70s Albums

New Tomasky Blog Feature: Overrated/Underrated

Reader weigh-in time: The most overrated album of the 70s

Our first non-politics post! The enterprising blog proprietor attempts to create a sense of community. Experience has taught me that a good way to do this is to bring in subjects other than politics. We all have opinions about a lot of things, and they don’t usually track with ideological leanings. So the comment threads can get very interesting: “Gee, so-and-so, I think you’re a f---ing Nazi when it comes to politics, but I totally agree with you about” whatever. Hitchcock, Roth, Harry Potter, the Cowsills.

It is in that ennobling spirit that we launch a new feature: Overrated/Underrated. As in, what is the most overrated or the most underrated X? We’ll cover movies, novels, nonfiction, TV, even art and other high-brow things. Also, the stuff of everyday life, like the most overrated fancy food or car or some such. The possibilities are infinity.

So we’ll start with something that everyone knows and everyone feels comfortable talking (or sermonizing) about. Rock and roll. What’s the most overrated album of the 70s? I’m always interested in the question of the way tastes and assessments change over the years and a strong believer in the general principle that we should reexamine everything. Plus I will learn some valuable demographic information about you people. I take most of you to be roughly my age, but I suppose I’ll find out more about that (and by the way, to you old Guardian folks whose handles I recognize: Great to see you all!).

Below the fold, my list of a dozen suggested contenders.

John Lennon/Plastic Ono Band. Hailed at the time as The Artist At His Most Naked and Emotionally Honest. But was it maybe The Artist At His Most Self-Indulgent?

The Dark Side of the Moon. Come on, weren’t the Floyd a little pretentious? A lot pretentious? They bear part of the responsibility for a lot of bad trends.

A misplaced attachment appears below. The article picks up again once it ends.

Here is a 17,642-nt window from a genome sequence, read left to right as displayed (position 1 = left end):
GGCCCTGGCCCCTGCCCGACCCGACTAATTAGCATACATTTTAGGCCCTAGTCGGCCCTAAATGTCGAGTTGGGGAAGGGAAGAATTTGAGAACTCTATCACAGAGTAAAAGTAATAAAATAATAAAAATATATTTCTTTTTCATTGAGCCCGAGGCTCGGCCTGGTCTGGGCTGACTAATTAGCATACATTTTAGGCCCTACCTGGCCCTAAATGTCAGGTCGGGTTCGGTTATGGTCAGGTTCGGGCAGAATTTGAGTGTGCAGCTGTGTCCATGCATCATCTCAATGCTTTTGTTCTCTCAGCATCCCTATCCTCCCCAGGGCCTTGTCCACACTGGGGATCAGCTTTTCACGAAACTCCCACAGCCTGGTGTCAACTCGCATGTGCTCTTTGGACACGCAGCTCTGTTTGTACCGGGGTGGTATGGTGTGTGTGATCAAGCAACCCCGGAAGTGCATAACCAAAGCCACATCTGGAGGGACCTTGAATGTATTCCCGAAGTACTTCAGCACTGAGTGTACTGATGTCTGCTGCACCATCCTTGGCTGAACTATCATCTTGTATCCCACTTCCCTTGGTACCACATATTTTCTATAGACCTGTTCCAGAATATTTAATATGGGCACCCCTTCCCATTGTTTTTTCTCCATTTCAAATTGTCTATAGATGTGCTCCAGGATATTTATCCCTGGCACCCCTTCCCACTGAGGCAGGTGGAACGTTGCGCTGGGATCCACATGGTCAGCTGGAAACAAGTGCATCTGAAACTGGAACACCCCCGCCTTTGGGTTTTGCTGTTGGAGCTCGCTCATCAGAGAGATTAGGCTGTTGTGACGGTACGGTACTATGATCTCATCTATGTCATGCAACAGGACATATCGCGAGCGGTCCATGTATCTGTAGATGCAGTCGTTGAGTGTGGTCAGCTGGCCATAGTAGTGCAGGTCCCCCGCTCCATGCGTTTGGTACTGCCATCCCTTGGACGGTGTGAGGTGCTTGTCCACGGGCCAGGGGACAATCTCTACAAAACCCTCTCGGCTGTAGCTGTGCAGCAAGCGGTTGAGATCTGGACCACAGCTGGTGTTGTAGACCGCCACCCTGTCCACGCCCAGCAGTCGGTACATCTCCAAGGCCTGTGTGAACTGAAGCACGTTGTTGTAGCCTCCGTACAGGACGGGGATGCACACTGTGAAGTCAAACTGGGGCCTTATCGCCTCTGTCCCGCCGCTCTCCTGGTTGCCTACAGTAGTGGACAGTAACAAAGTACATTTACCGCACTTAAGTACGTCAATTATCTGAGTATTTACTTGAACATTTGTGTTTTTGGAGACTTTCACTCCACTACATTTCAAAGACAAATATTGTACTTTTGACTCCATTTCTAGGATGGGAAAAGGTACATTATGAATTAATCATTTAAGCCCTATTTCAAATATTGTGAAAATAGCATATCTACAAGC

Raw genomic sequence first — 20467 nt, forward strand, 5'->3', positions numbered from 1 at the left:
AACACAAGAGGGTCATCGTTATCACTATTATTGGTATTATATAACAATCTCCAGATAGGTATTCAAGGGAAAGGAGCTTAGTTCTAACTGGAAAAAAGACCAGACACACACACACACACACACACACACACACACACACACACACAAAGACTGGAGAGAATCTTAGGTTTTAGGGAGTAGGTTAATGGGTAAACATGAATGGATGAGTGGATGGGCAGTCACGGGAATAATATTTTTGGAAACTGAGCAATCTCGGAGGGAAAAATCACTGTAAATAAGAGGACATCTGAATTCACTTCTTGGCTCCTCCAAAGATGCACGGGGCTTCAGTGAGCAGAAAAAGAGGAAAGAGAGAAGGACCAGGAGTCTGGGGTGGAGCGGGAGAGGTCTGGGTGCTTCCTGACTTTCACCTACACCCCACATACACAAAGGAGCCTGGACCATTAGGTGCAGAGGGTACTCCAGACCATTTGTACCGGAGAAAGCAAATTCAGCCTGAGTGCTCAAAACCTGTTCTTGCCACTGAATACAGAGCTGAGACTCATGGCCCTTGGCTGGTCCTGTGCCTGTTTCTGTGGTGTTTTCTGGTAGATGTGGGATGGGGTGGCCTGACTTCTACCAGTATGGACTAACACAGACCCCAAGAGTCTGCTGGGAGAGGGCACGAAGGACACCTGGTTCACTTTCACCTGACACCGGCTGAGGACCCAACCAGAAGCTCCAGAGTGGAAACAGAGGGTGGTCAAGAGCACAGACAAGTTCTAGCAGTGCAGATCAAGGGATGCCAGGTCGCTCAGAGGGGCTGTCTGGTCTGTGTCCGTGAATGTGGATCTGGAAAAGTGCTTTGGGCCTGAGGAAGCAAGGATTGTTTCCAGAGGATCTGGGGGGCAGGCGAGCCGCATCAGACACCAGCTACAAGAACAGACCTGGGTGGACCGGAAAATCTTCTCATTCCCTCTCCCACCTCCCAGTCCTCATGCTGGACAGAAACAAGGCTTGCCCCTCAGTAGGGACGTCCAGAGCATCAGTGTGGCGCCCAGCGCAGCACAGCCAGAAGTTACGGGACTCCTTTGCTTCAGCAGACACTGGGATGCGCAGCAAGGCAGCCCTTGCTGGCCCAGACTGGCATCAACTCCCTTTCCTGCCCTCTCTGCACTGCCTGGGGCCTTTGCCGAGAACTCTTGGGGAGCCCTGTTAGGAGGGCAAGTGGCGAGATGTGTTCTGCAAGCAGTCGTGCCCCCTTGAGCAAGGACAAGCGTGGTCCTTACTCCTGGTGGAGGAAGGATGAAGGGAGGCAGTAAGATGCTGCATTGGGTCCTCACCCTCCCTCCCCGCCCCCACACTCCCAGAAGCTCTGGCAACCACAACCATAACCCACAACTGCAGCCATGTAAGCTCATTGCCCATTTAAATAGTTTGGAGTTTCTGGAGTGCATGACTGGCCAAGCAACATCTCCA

Exile on Main Street. Heresy, I know. But: The first reviews were tepid. Could it be that the first reviews were right? Maybe the vocals were mixed really low because…the lyrics are banal!

Led Zeppelin IV. It seemed soooo deep at the time. But was it, really? “And my spirit is crying for leaving”? And did you ever really listen to Side 2? Thought so.

Songs in the Key of Life. Should I confess, even all this time later, that some friends and I shoplifted the eight-track of this? Other than that, I don’t remember a thing about it.

Court and Spark. Admit it, you only really remember two songs on this one, “Help Me” and “Free Man in Paris.” The rest were, like, regular Joni songs.

Hotel California. Did Rolling Stone really once say this was the 37th greatest album of all time? Really? Yes, it did.

Tapestry. It was colossal at the time. She is undeniably a genius. But wasn’t there something a little...chardonnay-and-St. Andre about this record?

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Toys in the Attic. The oft-forgotten “Uncle Salty” is really a fantastic song. But the band’s super-inflated rep at this point has maybe put more of a shine on this record overall than it deserves.

Rumors. Has this one aged well? Clinton gave them a boost in 1992 by using “Don’t Stop,” and they’re still a classic rock staple, but is this actually on a lot of iPods?

This Year’s Model. Just suggesting that maybe this is a candidate for sophomore jinx. My Aim Is True was incredible. Does this record still hold up?

Give ’Em Enough Rope. I remember that Rolling Stone rated this one an instant classic. Do we still think that, or was it so surpassed by later Clash efforts that its stock has gone down?

That should get us started. You’ll notice I made them all good records—I thought it would have been too cheap and easy to throw in Yessongs or Tarkus or some Dan Fogelberg, which aren’t in any case overrated. But of course you don’t have to stick to the list at all. This is a free-for-all. That’s the point.

My own vote from the above goes to Hotel California, but I never liked it all that much anyway. Or Rumors. I guess I was just anti-California, wasn’t I? Although I did love the early Warren Zevon records, but of course his lyrics were what made him.

Exile would be my favorite record on this list by far, and I still think it’s great, although it is true that the lyrics are often banal. But still. It’s probably the only one of these I’ve listened to in the last, oh, 15 years. Possibly This Year’s Model too.

Okay people—go at it!